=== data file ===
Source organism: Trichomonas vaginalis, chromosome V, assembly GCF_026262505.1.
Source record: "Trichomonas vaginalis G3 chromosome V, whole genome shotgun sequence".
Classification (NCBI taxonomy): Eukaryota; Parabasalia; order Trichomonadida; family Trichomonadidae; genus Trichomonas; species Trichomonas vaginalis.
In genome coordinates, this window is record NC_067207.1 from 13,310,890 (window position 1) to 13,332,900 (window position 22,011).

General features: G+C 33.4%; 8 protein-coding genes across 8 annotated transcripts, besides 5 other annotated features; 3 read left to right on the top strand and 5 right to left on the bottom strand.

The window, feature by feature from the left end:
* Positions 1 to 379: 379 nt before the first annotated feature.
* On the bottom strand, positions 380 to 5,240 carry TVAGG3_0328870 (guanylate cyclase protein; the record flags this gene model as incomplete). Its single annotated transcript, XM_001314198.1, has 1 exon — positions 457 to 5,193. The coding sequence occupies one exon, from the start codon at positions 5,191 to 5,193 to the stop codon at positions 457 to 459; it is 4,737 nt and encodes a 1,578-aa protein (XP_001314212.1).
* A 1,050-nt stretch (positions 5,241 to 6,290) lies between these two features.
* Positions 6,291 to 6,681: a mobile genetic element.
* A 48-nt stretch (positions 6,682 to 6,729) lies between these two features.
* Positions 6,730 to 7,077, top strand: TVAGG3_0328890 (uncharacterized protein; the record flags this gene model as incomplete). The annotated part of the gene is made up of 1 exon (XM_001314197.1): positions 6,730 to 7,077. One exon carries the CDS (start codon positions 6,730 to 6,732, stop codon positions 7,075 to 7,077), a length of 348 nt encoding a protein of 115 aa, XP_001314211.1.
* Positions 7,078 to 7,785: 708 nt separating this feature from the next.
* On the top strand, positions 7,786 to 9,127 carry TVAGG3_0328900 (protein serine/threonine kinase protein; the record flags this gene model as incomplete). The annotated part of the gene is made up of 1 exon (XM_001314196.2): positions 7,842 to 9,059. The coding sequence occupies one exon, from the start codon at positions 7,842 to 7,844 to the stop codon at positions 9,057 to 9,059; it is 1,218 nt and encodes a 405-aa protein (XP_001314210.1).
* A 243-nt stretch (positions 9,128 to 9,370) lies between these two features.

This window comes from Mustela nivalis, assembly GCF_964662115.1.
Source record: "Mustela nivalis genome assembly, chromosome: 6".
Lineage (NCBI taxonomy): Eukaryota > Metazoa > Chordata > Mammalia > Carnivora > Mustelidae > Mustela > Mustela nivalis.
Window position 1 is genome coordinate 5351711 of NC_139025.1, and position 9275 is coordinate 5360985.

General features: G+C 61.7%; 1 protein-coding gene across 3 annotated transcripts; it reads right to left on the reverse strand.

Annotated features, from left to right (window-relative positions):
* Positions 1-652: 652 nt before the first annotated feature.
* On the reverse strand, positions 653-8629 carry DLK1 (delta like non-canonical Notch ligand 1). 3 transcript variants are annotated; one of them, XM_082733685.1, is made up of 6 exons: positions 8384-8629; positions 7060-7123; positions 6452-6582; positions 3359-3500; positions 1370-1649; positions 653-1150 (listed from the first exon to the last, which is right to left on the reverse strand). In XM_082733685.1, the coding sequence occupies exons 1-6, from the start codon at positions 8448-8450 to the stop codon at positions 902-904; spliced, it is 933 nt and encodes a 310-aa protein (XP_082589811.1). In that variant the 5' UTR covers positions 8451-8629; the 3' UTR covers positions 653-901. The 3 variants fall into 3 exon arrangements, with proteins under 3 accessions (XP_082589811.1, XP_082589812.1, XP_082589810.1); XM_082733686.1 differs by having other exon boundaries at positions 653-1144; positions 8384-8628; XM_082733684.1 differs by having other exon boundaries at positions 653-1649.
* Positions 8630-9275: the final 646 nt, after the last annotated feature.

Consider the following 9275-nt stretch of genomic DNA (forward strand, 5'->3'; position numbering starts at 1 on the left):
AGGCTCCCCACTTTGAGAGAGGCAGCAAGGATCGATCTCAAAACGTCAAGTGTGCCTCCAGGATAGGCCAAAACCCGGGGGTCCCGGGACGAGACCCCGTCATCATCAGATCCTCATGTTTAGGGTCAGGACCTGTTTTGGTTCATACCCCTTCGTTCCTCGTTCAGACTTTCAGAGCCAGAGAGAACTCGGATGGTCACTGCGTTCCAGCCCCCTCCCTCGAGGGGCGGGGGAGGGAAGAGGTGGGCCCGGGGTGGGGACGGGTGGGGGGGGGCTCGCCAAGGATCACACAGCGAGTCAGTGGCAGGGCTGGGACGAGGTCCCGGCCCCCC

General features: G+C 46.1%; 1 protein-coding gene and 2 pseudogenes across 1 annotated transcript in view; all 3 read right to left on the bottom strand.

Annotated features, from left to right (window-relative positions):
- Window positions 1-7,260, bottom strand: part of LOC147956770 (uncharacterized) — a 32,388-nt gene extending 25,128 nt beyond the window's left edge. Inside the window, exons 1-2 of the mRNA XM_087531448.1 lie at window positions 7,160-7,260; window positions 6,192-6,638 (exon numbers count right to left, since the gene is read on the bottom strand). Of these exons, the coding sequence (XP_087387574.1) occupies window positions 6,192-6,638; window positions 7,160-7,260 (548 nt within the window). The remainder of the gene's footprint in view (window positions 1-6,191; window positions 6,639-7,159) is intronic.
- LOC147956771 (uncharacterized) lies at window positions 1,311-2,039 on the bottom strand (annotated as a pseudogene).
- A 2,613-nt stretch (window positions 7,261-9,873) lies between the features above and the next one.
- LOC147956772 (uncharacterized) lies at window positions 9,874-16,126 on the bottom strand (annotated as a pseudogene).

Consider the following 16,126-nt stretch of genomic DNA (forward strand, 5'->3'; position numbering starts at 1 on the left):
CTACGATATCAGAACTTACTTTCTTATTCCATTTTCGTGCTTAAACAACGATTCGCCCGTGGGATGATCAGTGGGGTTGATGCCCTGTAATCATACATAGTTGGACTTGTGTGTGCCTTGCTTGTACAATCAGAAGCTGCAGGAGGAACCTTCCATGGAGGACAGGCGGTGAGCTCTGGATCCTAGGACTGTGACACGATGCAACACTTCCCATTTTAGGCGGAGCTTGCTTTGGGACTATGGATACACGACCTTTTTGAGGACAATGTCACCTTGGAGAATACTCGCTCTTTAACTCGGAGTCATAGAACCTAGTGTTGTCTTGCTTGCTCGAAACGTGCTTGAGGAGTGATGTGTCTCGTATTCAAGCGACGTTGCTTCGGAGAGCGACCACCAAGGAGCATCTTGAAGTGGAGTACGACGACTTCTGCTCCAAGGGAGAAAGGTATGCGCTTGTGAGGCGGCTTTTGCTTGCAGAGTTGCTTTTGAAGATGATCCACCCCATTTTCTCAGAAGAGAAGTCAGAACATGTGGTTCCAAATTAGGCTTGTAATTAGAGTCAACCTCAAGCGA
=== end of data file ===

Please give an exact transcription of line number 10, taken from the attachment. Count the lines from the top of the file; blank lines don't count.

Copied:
* Positions 6,291 to 6,681: a mobile genetic element.